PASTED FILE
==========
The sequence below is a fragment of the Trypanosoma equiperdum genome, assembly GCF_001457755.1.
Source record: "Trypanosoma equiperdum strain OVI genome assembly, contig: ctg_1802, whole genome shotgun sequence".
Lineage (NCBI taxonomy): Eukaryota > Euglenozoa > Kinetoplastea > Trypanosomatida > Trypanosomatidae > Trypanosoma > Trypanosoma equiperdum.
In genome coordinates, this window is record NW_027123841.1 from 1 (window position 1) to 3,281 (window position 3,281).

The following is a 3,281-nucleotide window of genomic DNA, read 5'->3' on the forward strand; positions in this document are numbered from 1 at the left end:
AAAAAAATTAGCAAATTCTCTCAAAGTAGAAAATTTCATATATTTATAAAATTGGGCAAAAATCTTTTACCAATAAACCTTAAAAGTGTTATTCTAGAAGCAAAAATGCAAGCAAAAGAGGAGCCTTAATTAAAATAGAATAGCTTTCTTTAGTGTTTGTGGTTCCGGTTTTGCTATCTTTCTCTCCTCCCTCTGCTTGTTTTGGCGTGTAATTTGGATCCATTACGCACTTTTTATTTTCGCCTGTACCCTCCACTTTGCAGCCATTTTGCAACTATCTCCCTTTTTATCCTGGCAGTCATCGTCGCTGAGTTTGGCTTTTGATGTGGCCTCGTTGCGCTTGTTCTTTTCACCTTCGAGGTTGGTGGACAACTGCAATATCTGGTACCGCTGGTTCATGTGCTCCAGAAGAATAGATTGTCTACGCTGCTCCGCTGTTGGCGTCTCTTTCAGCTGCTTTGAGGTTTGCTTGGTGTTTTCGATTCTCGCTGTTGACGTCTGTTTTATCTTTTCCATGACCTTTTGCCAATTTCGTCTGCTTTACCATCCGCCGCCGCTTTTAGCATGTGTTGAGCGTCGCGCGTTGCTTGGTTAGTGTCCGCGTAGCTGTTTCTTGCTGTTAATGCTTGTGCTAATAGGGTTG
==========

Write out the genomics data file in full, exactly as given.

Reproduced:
The sequence below is a fragment of the Trypanosoma equiperdum genome, assembly GCF_001457755.1.
Source record: "Trypanosoma equiperdum strain OVI genome assembly, contig: ctg_1802, whole genome shotgun sequence".
Lineage (NCBI taxonomy): Eukaryota > Euglenozoa > Kinetoplastea > Trypanosomatida > Trypanosomatidae > Trypanosoma > Trypanosoma equiperdum.
In genome coordinates, this window is record NW_027123841.1 from 1 (window position 1) to 3,281 (window position 3,281).

The following is a 3,281-nucleotide window of genomic DNA, read 5'->3' on the forward strand; positions in this document are numbered from 1 at the left end:
AAAAAAATTAGCAAATTCTCTCAAAGTAGAAAATTTCATATATTTATAAAATTGGGCAAAAATCTTTTACCAATAAACCTTAAAAGTGTTATTCTAGAAGCAAAAATGCAAGCAAAAGAGGAGCCTTAATTAAAATAGAATAGCTTTCTTTAGTGTTTGTGGTTCCGGTTTTGCTATCTTTCTCTCCTCCCTCTGCTTGTTTTGGCGTGTAATTTGGATCCATTACGCACTTTTTATTTTCGCCTGTACCCTCCACTTTGCAGCCATTTTGCAACTATCTCCCTTTTTATCCTGGCAGTCATCGTCGCTGAGTTTGGCTTTTGATGTGGCCTCGTTGCGCTTGTTCTTTTCACCTTCGAGGTTGGTGGACAACTGCAATATCTGGTACCGCTGGTTCATGTGCTCCAGAAGAATAGATTGTCTACGCTGCTCCGCTGTTGGCGTCTCTTTCAGCTGCTTTGAGGTTTGCTTGGTGTTTTCGATTCTCGCTGTTGACGTCTGTTTTATCTTTTCCATGACCTTTTGCCAATTTCGTCTGCTTTACCATCCGCCGCCGCTTTTAGCATGTGTTGAGCGTCGCGCGTTGCTTGGTTAGTGTCCGCGTAGCTGTTTCTTGCTGTTAATGCTTGTGCTAATAGGGTTG